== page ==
7 Tips For Being An Organized Blogger

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Y’all! I’m back to my “Blogging Tips For Beginners Series.” If y’all want to check out the other posts, you can click on the titles to find them: 10 Things I Wish I Knew When I Started Blogging, 7 Tips for When Blogging Blues Hit, and 7 Things To NOT Do When Blogging. It’s been so much fun interacting with y’all and getting to meet some new bloggers. If you have any questions you’d like me to try and answer, just leave them in the comments below. And now, let’s get started! 

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There are bloggers and vloggers I know who post on certain days every. single. week. and I look forward to getting to relax during a break or at the end of the day, catching up on what they have to say. Having specific blogging days won’t only be helpful for your readers, but it will help you get into the blogging zone.

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My goal is to post by 9:30 every morning. If I don’t make it, I don’t flip out, but generally, I do hit that target unless something comes up. This is helpful for a myriad of reasons, but the top few would be:
* It gives me a goal to shoot for instead of letting the blogging process drag on and on
* It gives my readers something to look forward to – for example, some of Noveltea’s readers enjoy keeping up with the blog posts during their lunch breaks, etc….
* Consistency makes a difference with the feel of your blog. Humans thrive on routine and having a blog post show up every time each posting day will eventually be part of the reader’s routine

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My mornings generally consist of me waking up, thinking of ten things I’m thankful for, then having my devotions. After my devotions are over I either get ready for the day or sometimes (gasp) head to the computer in my pajamas. On mornings when I’m rushing around because I have an early shift at work, I sometimes even do my hair while I’m blogging.
Blogging is exceedingly important for me, and when I make sure to at least try to get it knocked out early most mornings, then I have a much better chance of it actually happening.
Mornings are my thing (especially after blogging regularly in the morning for over five years), but that doesn’t mean they need to be your thing. You could blog during your lunch break. Or before you go to bed each night. The timing isn’t the issue – the routine is. If you stick to a certain time of the day, or listen to certain music while blogging, or eat a certain snack while sitting at the computer, then pretty soon your brain will begin linking the events, and that will escalate your thinking process. So it’s a win, win.

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Folks. Let’s be all nice and transparent: If you’ve hung around here long, you’ll know that in the past I haven’t been too good at answering comments in a timely manner. But! That’s something I’ve been working on a lot because it really does make a difference.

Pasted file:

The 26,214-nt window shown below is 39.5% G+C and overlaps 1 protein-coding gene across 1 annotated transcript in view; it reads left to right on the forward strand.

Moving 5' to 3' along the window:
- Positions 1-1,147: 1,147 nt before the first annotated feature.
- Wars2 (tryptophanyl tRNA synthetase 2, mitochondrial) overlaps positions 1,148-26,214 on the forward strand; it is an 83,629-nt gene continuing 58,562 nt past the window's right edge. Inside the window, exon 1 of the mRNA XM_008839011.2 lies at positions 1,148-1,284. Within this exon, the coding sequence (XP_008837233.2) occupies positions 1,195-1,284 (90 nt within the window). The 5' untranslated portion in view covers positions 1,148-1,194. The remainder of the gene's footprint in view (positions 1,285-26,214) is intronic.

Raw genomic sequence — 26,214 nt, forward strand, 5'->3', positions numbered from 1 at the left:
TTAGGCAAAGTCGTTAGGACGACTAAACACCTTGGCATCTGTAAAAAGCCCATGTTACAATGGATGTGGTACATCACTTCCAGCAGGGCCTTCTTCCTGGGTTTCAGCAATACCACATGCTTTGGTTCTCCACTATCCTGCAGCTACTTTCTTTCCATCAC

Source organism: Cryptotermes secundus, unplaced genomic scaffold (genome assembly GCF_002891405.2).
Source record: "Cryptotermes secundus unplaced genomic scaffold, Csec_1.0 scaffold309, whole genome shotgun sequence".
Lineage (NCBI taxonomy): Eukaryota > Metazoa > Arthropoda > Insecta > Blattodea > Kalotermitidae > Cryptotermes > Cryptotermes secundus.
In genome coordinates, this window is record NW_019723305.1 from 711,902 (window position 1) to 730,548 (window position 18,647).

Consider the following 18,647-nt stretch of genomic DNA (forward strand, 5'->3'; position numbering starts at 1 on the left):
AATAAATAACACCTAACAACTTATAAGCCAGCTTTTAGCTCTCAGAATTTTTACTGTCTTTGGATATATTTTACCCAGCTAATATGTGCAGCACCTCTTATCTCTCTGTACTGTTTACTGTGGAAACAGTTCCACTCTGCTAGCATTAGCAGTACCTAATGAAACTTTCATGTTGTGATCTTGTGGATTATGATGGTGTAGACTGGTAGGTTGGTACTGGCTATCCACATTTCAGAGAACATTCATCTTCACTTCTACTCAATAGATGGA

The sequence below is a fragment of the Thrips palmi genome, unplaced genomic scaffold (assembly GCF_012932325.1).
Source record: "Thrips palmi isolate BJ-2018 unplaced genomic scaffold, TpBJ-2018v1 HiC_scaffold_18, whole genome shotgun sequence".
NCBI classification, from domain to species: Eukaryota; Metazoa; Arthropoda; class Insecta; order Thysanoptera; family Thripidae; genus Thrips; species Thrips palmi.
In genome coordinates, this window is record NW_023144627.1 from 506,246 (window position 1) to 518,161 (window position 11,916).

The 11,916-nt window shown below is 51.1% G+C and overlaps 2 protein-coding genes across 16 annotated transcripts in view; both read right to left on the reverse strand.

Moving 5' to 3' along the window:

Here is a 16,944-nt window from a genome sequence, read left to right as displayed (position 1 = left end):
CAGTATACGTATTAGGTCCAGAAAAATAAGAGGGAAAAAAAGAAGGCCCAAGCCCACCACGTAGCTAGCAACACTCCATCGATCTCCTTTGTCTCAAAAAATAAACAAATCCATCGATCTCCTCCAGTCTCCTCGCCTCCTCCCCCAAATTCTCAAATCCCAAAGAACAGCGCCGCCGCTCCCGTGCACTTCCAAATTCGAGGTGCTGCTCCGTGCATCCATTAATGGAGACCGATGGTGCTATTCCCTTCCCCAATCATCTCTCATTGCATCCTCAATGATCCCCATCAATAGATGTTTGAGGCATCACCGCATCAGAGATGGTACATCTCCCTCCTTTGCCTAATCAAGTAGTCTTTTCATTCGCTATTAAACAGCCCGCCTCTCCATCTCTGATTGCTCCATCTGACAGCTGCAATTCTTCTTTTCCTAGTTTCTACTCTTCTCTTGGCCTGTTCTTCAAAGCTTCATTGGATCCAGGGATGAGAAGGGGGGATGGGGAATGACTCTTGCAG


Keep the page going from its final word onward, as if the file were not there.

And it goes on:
One of my issues is that for a while I forgot to factor comment replying into my every-day blogging schedule. It’s such an important part of being a blogger though, that now it has a prominent position.
I also sometimes come up with a couple of hours that I’ll give myself to visit other blogs during a week, then I make sure to leave comments after reading the post. Cause, really folks, comments totally make a bloggers day. ❤

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This can be exceedingly helpful if you ever start doing scheduled posts, interviews, guest posts, or take place with blog tours, tags, etc… There’s nothing like taking time during a crazy-busy day to write a post, then realize later on that you were supposed to post a different post on that day. #NotFun
This year is the first time that I’ve begun keeping an actual physical calendar for my blogging, and that’s specifically for my book reviews. Last year I got over 50 books for review, and it can get a bit confusing.

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Scheduling posts is pretty much the most simple thing to learn how to do, and yet it took me so crazy long to begin taking advantage of this smart feature. In fact, I still don’t use it as much as I probably should – mostly just when I’m going to be away from the internet. This is mostly due to the fact that I really enjoy my blogging time each morning. But, I’d sometimes like to use that time for reading and commenting on blogs, instead of always on creating content. Also, snagging breakfast before leaving for work every now and again might be a small plus.

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Y’all. I cut the time way too close far too often. There have been times when I’ve forgone breakfast to get a post written, then run out the door for work, carrying my shoes because I didn’t even have time to put them on… Only to get home from work hours later to discover I didn’t hit the final publish button, so my post sat there limply on my computer all day long while my stomach rumbled from my lack of breakfast. It’s rather sad when that happens.
Don’t be in such a hurry when you’re blogging that you don’t have enough time to read back through your post. Or to make sure that it publishes. Or to get the formatting correct. Blogging doesn’t have to be perfect, but it shouldn’t look like a toddler rolled their toy car across the keyboard, either.